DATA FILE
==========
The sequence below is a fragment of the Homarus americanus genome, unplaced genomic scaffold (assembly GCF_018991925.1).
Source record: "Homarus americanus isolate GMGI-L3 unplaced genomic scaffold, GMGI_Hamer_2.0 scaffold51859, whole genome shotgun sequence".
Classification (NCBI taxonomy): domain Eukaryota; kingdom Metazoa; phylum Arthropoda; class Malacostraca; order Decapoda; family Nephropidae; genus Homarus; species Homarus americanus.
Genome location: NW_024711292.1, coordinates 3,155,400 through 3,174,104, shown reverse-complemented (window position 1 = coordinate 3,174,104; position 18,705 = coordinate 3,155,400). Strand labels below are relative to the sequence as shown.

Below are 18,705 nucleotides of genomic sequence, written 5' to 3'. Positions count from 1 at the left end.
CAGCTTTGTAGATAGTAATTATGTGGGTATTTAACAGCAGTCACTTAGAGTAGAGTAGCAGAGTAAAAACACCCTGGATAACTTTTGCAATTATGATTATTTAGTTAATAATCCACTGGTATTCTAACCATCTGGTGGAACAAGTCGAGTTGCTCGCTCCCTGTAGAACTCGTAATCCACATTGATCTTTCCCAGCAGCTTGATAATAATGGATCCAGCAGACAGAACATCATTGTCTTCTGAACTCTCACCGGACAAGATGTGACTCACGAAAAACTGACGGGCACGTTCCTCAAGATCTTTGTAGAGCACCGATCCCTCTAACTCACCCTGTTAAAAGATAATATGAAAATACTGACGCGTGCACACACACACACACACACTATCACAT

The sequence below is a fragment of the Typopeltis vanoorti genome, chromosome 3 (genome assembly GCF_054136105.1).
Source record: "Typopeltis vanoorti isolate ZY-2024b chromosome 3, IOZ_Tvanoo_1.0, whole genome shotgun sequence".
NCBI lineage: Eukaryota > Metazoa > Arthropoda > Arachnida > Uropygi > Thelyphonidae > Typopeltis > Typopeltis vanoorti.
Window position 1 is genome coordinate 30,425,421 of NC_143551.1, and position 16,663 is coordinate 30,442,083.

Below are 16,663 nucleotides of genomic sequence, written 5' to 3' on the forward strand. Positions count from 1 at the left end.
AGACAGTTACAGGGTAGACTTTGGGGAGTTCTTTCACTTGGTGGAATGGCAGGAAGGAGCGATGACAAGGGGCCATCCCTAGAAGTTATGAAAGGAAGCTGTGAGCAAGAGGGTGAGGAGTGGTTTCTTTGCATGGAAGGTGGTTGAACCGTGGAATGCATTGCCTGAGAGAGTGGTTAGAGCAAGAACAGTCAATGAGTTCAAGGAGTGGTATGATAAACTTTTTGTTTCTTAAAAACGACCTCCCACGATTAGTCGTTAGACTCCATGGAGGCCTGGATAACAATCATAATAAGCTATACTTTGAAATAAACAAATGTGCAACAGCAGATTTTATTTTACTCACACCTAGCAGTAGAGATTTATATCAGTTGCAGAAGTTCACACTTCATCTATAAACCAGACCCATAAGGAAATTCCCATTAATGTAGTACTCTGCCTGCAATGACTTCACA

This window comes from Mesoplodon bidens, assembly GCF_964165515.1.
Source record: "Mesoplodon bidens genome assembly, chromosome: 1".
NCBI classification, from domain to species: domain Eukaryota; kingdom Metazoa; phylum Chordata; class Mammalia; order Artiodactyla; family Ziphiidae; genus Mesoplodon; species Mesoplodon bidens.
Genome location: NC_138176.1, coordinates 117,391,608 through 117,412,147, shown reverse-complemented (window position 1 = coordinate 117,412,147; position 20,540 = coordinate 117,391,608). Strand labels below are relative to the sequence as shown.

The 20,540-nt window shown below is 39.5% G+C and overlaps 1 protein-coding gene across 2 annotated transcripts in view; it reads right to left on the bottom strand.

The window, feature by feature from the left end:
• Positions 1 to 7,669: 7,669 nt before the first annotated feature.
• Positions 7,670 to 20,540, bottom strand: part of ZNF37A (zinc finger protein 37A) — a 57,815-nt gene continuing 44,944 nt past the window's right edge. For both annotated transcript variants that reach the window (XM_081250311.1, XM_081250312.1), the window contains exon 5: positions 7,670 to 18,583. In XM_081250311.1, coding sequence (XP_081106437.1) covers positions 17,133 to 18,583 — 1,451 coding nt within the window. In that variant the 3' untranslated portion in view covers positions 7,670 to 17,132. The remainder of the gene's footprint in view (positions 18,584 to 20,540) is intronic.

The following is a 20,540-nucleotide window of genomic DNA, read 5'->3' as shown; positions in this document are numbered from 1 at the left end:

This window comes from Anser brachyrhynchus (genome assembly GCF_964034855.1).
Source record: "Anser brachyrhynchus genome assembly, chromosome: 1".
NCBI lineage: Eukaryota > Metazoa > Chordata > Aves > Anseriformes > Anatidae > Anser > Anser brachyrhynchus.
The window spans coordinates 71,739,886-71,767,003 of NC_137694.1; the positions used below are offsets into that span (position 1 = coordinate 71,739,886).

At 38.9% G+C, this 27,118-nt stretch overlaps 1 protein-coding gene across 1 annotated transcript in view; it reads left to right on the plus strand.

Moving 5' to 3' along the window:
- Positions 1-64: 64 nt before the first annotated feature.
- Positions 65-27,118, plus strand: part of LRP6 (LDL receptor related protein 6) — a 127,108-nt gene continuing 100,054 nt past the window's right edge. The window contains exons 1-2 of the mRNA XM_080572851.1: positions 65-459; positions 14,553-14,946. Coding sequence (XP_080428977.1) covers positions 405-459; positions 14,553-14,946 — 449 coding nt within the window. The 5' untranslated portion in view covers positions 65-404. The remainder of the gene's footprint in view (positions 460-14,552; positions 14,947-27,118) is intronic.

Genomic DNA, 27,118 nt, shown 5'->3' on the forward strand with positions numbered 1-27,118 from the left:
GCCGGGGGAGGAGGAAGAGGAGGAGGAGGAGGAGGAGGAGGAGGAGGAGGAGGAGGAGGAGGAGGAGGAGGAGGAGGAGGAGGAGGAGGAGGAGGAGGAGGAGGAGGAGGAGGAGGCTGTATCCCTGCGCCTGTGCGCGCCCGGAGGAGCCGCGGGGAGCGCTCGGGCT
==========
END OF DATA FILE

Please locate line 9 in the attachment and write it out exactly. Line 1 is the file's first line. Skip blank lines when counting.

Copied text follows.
NCBI lineage: Eukaryota > Metazoa > Arthropoda > Arachnida > Uropygi > Thelyphonidae > Typopeltis > Typopeltis vanoorti.